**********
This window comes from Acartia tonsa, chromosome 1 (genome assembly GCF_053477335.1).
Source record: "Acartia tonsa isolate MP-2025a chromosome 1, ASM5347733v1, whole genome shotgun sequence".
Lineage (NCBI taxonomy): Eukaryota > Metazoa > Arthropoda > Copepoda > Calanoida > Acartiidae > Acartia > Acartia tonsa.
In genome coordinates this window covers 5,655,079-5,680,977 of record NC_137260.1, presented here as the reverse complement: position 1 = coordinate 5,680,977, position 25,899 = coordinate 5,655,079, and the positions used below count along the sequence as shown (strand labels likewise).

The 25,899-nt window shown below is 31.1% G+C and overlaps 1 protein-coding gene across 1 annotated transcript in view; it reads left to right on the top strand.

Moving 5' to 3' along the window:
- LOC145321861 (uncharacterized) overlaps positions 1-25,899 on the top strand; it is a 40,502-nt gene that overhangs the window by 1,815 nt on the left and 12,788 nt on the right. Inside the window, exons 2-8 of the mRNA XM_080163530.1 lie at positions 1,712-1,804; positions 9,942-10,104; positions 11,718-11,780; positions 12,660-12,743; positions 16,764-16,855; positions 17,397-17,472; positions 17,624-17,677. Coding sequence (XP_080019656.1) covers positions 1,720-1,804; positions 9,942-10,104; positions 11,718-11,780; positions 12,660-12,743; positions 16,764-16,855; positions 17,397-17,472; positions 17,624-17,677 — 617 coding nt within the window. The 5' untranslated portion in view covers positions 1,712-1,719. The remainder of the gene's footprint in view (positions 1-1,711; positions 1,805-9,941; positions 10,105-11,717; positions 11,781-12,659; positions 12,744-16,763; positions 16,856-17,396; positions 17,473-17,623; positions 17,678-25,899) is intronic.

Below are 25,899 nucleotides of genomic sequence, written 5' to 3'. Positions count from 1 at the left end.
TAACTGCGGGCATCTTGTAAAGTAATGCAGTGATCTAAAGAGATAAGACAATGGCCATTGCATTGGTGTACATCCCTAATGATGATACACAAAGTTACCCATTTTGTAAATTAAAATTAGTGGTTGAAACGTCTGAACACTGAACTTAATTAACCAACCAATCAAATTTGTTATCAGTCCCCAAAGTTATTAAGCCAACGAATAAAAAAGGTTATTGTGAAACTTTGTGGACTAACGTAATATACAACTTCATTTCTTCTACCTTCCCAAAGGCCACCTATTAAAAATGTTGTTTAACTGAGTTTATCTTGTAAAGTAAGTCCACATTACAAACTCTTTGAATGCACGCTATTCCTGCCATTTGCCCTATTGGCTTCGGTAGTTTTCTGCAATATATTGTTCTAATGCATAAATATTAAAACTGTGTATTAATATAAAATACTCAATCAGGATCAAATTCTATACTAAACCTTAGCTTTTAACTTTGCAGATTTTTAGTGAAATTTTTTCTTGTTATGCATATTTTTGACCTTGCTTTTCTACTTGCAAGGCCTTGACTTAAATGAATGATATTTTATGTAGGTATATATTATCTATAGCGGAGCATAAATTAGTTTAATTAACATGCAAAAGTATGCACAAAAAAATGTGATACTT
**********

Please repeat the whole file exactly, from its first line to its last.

This window comes from Acartia tonsa, chromosome 1 (genome assembly GCF_053477335.1).
Source record: "Acartia tonsa isolate MP-2025a chromosome 1, ASM5347733v1, whole genome shotgun sequence".
Lineage (NCBI taxonomy): Eukaryota > Metazoa > Arthropoda > Copepoda > Calanoida > Acartiidae > Acartia > Acartia tonsa.
In genome coordinates this window covers 5,655,079-5,680,977 of record NC_137260.1, presented here as the reverse complement: position 1 = coordinate 5,680,977, position 25,899 = coordinate 5,655,079, and the positions used below count along the sequence as shown (strand labels likewise).

The 25,899-nt window shown below is 31.1% G+C and overlaps 1 protein-coding gene across 1 annotated transcript in view; it reads left to right on the top strand.

Moving 5' to 3' along the window:
- LOC145321861 (uncharacterized) overlaps positions 1-25,899 on the top strand; it is a 40,502-nt gene that overhangs the window by 1,815 nt on the left and 12,788 nt on the right. Inside the window, exons 2-8 of the mRNA XM_080163530.1 lie at positions 1,712-1,804; positions 9,942-10,104; positions 11,718-11,780; positions 12,660-12,743; positions 16,764-16,855; positions 17,397-17,472; positions 17,624-17,677. Coding sequence (XP_080019656.1) covers positions 1,720-1,804; positions 9,942-10,104; positions 11,718-11,780; positions 12,660-12,743; positions 16,764-16,855; positions 17,397-17,472; positions 17,624-17,677 — 617 coding nt within the window. The 5' untranslated portion in view covers positions 1,712-1,719. The remainder of the gene's footprint in view (positions 1-1,711; positions 1,805-9,941; positions 10,105-11,717; positions 11,781-12,659; positions 12,744-16,763; positions 16,856-17,396; positions 17,473-17,623; positions 17,678-25,899) is intronic.

Below are 25,899 nucleotides of genomic sequence, written 5' to 3'. Positions count from 1 at the left end.
TAACTGCGGGCATCTTGTAAAGTAATGCAGTGATCTAAAGAGATAAGACAATGGCCATTGCATTGGTGTACATCCCTAATGATGATACACAAAGTTACCCATTTTGTAAATTAAAATTAGTGGTTGAAACGTCTGAACACTGAACTTAATTAACCAACCAATCAAATTTGTTATCAGTCCCCAAAGTTATTAAGCCAACGAATAAAAAAGGTTATTGTGAAACTTTGTGGACTAACGTAATATACAACTTCATTTCTTCTACCTTCCCAAAGGCCACCTATTAAAAATGTTGTTTAACTGAGTTTATCTTGTAAAGTAAGTCCACATTACAAACTCTTTGAATGCACGCTATTCCTGCCATTTGCCCTATTGGCTTCGGTAGTTTTCTGCAATATATTGTTCTAATGCATAAATATTAAAACTGTGTATTAATATAAAATACTCAATCAGGATCAAATTCTATACTAAACCTTAGCTTTTAACTTTGCAGATTTTTAGTGAAATTTTTTCTTGTTATGCATATTTTTGACCTTGCTTTTCTACTTGCAAGGCCTTGACTTAAATGAATGATATTTTATGTAGGTATATATTATCTATAGCGGAGCATAAATTAGTTTAATTAACATGCAAAAGTATGCACAAAAAAATGTGATACTT